British Cycling threatened with legal action as Dutch brand accuse GB of COPYING their patented design for radical new bike Jason Kenny and Co will use on the velodrome in Tokyo
The Lotus x Hope HB.T being used by Britain at Tokyo 2020 has particularly wide front forks to deflect air around a rider’s legs.
However, Dutch bike manufacturer Ku Cycle insist their own English engineer Richard McAinsh filed for a patent on a similar design in 2016 and say that British Cycling had their own patent rejected this year.
British Cycling has brought a brand new bike design to the Tokyo Olympics for their athletes
Designed by Hope, British Cycling have could now face legal action from by a Dutch brand
‘We need to put our stake in the ground and say we believe this is our technology,’ Ku Cycle co-founder Alex Bok told Sportsmail.
‘If our patent lawyers prove that the infringement is deep enough then we will say, “Here is a letter guys, how do we deal with this? If you want to go and have a drastic fight, our lawyers are 100 per cent ready to defend our patent”.
‘Sometimes you have to say, “Don’t ignore the history, don’t ignore where the idea comes from”.
‘We are not seeking media attention, we just say, “Give us the recognition for what we believe belongs to us. If you don’t want to do that, then fine, but you are forcing our hands to take action”.
The team pursuit is underway in Tokyo with Laura Kenny and Co already racing the bikes
‘When you feel other people try to boast and sell it as their fantastic idea, that’s where it gets a little bit annoying and that’s why we put our stake in the ground.
‘We are super interested in what they have to say and that will determine the spirit of how this further evolves.’
The Team GB bike for Tokyo was first launched in October 2019 but was only used in public by all British riders at the Izu Velodrome on Monday. Sources close to British Cycling have dismissed Ku Cycle’s complaints as a publicity stunt.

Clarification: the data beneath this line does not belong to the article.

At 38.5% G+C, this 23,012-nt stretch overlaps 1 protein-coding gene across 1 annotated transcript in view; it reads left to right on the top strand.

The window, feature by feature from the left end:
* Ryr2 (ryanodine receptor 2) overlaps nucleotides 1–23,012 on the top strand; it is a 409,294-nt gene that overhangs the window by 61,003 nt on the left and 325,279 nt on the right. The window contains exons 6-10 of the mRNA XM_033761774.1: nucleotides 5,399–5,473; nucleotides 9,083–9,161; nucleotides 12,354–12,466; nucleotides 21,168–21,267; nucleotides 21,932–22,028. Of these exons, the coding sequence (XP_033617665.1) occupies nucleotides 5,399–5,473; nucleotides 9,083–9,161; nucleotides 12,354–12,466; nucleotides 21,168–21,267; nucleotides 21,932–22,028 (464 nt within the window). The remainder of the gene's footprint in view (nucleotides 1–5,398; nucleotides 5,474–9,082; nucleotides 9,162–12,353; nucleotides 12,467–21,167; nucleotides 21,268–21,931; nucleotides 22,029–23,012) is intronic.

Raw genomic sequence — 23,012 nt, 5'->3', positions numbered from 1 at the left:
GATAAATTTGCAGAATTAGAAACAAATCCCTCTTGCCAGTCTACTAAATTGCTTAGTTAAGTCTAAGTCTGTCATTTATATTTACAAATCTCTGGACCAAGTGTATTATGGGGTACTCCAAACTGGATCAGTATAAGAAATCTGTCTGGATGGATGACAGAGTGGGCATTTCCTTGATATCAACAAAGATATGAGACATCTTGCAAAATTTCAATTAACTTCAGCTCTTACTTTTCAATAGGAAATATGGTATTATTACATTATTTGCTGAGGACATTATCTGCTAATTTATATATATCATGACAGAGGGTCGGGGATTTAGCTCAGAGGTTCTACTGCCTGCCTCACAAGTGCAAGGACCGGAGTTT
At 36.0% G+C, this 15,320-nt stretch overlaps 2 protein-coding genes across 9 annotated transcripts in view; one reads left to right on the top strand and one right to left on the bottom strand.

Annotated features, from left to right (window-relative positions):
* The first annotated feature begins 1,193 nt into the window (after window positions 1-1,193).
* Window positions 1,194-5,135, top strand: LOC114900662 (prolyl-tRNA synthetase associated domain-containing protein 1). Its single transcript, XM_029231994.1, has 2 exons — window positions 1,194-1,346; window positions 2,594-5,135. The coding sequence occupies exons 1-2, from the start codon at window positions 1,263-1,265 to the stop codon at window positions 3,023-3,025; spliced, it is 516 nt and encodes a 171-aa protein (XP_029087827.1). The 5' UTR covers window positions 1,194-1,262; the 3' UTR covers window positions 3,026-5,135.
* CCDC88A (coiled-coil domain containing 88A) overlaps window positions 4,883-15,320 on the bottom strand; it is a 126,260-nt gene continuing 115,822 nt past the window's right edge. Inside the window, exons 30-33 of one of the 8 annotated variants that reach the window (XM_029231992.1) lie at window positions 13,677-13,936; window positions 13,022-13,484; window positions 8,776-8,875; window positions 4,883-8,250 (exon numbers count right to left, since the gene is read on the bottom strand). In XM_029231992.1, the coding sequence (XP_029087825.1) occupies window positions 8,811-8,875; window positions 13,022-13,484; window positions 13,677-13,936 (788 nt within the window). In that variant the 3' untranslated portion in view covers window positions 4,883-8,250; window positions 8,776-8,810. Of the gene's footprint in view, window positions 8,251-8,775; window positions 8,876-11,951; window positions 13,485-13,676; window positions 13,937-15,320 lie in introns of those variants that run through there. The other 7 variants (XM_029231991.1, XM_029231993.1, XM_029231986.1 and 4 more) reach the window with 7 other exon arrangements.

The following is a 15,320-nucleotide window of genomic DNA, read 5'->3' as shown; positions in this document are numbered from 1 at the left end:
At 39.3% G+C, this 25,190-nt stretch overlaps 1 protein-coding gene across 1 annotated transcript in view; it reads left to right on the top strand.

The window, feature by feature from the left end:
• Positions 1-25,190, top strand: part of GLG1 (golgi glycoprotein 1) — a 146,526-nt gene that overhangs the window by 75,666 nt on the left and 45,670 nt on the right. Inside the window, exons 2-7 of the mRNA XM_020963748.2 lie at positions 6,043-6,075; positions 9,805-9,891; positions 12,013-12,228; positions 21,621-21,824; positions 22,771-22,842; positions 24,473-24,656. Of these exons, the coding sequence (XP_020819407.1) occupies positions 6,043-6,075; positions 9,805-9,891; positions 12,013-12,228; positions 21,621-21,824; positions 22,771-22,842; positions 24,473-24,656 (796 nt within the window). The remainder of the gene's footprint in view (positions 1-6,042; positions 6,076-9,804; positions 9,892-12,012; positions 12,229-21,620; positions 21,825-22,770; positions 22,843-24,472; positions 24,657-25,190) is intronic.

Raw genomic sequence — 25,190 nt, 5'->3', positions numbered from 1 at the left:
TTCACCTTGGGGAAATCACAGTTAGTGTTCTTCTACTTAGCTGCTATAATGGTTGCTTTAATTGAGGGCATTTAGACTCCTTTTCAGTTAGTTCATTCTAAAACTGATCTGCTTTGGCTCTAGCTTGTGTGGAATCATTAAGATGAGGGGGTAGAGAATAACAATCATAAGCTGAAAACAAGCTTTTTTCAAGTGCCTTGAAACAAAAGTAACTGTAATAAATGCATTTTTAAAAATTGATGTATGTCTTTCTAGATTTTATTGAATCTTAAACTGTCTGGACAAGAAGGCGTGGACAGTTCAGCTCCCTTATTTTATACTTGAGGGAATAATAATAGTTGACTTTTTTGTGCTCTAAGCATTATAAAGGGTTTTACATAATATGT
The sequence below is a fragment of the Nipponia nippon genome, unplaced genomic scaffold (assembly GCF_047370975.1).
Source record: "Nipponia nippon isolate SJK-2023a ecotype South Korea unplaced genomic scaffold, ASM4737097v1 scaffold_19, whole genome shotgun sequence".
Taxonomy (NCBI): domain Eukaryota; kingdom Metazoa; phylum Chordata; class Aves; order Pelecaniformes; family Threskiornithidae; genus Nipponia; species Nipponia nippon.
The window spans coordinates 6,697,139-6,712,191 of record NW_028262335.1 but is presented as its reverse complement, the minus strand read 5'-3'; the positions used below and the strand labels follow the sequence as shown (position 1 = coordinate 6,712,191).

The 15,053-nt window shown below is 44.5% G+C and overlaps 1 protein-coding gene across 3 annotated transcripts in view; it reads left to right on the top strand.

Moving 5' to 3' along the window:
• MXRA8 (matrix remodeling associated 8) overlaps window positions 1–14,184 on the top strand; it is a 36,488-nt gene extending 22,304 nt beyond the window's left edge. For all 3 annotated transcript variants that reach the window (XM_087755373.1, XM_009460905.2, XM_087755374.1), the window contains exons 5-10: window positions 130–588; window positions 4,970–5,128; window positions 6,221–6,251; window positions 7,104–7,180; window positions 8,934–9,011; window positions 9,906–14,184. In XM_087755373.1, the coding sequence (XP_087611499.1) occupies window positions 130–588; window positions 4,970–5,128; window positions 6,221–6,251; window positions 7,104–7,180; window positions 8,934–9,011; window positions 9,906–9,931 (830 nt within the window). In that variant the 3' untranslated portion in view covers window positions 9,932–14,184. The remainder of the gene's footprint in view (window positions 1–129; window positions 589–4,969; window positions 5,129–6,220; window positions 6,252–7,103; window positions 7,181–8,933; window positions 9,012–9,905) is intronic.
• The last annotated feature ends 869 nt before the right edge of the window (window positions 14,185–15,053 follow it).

But Bok adds: ‘Richard developed an idea for an entire new front of the bike and he filed that patent in 2016. It was approved in Europe in 2020.
‘We did our homework in 2021 and there was one secret filing of a patent filed by British Cycling in 2019. In March this year, their patent didn’t get approved because it was too close to a patent that had already been filed and approved.
Ethan Hayter, Ethan Vernon, Oliver Wood and Ed Clancy are Britain’s male team pursuit hopes
‘If one files in 2016 and has everything approved and the other one files in 2019 under a secret order, which rings a little bit of a bell and which gets turned down in March this year, then I think British Cycling has something to think about.’
A British Cycling spokesman told Sportsmail: ‘The design for this bike has been in the public eye for almost two years. We are confident that it does not infringe any patents and we are happy to deal with any challenges through the appropriate processes.’
Meanwhile, Team GB and Australia have queried rivals Denmark’s use of medical tape on the shins of their riders during the men’s team pursuit, something which was flagged on Twitter by Chris Boardman.
Cycling’s governing body, UCI, have a strict rule on the maximum height of socks to prevent teams gaining an aerodynamic advantage. However, they are understood to have cleared the Danes’ use of tape.